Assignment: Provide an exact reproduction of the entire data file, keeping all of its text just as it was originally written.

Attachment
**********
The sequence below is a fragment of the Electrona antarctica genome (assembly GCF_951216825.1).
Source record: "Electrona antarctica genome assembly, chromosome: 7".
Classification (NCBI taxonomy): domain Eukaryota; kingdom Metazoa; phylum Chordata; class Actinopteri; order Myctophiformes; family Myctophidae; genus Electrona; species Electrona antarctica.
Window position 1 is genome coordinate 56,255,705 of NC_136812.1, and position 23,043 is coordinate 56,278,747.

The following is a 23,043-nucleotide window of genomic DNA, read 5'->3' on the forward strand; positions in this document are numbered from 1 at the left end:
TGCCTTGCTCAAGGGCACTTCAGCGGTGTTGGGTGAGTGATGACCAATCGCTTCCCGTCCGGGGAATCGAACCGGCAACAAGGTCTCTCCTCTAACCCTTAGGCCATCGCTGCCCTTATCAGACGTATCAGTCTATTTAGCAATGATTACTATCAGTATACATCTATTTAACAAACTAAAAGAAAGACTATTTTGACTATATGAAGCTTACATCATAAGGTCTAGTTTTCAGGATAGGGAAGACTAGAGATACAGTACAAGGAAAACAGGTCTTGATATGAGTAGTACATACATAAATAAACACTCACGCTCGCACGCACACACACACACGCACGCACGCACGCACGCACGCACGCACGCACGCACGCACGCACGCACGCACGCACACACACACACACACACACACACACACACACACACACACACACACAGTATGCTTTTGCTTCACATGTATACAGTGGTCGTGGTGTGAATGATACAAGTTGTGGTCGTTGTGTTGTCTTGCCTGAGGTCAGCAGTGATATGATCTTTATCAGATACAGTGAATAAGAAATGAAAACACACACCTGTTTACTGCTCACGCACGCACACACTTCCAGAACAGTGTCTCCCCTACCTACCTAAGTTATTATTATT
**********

The sequence below is a fragment of the Electrona antarctica genome (assembly GCF_951216825.1).
Source record: "Electrona antarctica genome assembly, chromosome: 7".
Classification (NCBI taxonomy): domain Eukaryota; kingdom Metazoa; phylum Chordata; class Actinopteri; order Myctophiformes; family Myctophidae; genus Electrona; species Electrona antarctica.
Window position 1 is genome coordinate 56,255,705 of NC_136812.1, and position 23,043 is coordinate 56,278,747.

The following is a 23,043-nucleotide window of genomic DNA, read 5'->3' on the forward strand; positions in this document are numbered from 1 at the left end:
TGCCTTGCTCAAGGGCACTTCAGCGGTGTTGGGTGAGTGATGACCAATCGCTTCCCGTCCGGGGAATCGAACCGGCAACAAGGTCTCTCCTCTAACCCTTAGGCCATCGCTGCCCTTATCAGACGTATCAGTCTATTTAGCAATGATTACTATCAGTATACATCTATTTAACAAACTAAAAGAAAGACTATTTTGACTATATGAAGCTTACATCATAAGGTCTAGTTTTCAGGATAGGGAAGACTAGAGATACAGTACAAGGAAAACAGGTCTTGATATGAGTAGTACATACATAAATAAACACTCACGCTCGCACGCACACACACACACGCACGCACGCACGCACGCACGCACGCACGCACGCACGCACGCACGCACGCACGCACACACACACACACACACACACACACACACACACACACACACACACAGTATGCTTTTGCTTCACATGTATACAGTGGTCGTGGTGTGAATGATACAAGTTGTGGTCGTTGTGTTGTCTTGCCTGAGGTCAGCAGTGATATGATCTTTATCAGATACAGTGAATAAGAAATGAAAACACACACCTGTTTACTGCTCACGCACGCACACACTTCCAGAACAGTGTCTCCCCTACCTACCTAAGTTATTATTATT